I'm trying to deconstruct a song written in CMin (according to a website).

I know how to find the notes within a key and have been able to transcribe a few lead riffs but the chords seem weird to me; would it be a proper to assume that all of the chords in the song are written in the CMin (so I could simply use a trial and error approach till I get it right, sounding well)? Or do these key changes change the overall song key?

Is there an overall song key and within that sub keys throughout the song?

If I play a CMaj sustained, I know I can noodle around on the CMaj keys and it will sound good. But if I then play a DMaj chord (which adds C# and F#), am I now playing in the key of DMaj?) If I played a DMin chord though (which is found in the CMaj key), am I still in CMaj or have I now changed to the key of DMin?

Am I making any sort of sense?

1 Answer 1


Most songs are built within a key, however it is not uncommon to have chords outside the key in a song. There are several ways to incorporate chords outside the key including:

With all the above examples you are still in the key you started in, just the harmony is temporarily not reflecting the key. Typically the melody you play would also reflect this change.

There are times when there is a departure from the current key and that is known as a modulation. It's not extremely common in modern music, but you will encounter it.

I'll address your example, but modify it slightly to a more typical example. If you play the chords CMaj7 - D7 - G7 - CMaj7 you are still in C major. The D7 is not naturally in the key of C major, but is acting as a secondary dominant to the G7. When you play the D7 then you would want to play the notes of the G major scale to reflect this departue, but once you get to the G7 you would want to play C major again. You never changed keys, but the G major scale makes more sense to play over a D7 then a C major scale. Pretty much if the chord you are playing is within the key, you can just play the scale if not however you have to think about what the chord is and what makes sense to play over it.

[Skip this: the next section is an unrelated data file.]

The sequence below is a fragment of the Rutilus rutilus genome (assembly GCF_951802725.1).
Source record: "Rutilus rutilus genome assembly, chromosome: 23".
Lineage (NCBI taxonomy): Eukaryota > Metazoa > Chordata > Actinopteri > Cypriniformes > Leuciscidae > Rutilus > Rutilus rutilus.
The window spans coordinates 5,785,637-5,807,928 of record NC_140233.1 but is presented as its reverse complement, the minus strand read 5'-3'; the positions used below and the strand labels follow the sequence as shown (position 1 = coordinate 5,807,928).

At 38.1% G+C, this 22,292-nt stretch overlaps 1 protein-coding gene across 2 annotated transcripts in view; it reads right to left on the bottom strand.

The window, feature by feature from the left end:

• Thanks Dom, I think I kind of understand more now. Just a follow-up question. Is the song key typically decided before the writing starts or do you write chords or a riff then determine the key after? I've never applied theory to anything I've written before (usually just what sounds the best) but quite often I've become stuck not knowing why something is off.
    – MarcLaf
    Commented Nov 6, 2014 at 18:11
  • 1
    @MarcLaf Typically the idea comes first then the theory. If you have a complete idea you can always analyse it to see what key best fits what's going on. I do recommend using theory to come up with something if you are stuck on writing a part.
    – Dom
    Commented Nov 6, 2014 at 19:11

Your Answer

By clicking “Post Your Answer”, you agree to our terms of service and acknowledge you have read our privacy policy.

Not the answer you're looking for? Browse other questions tagged or ask your own question.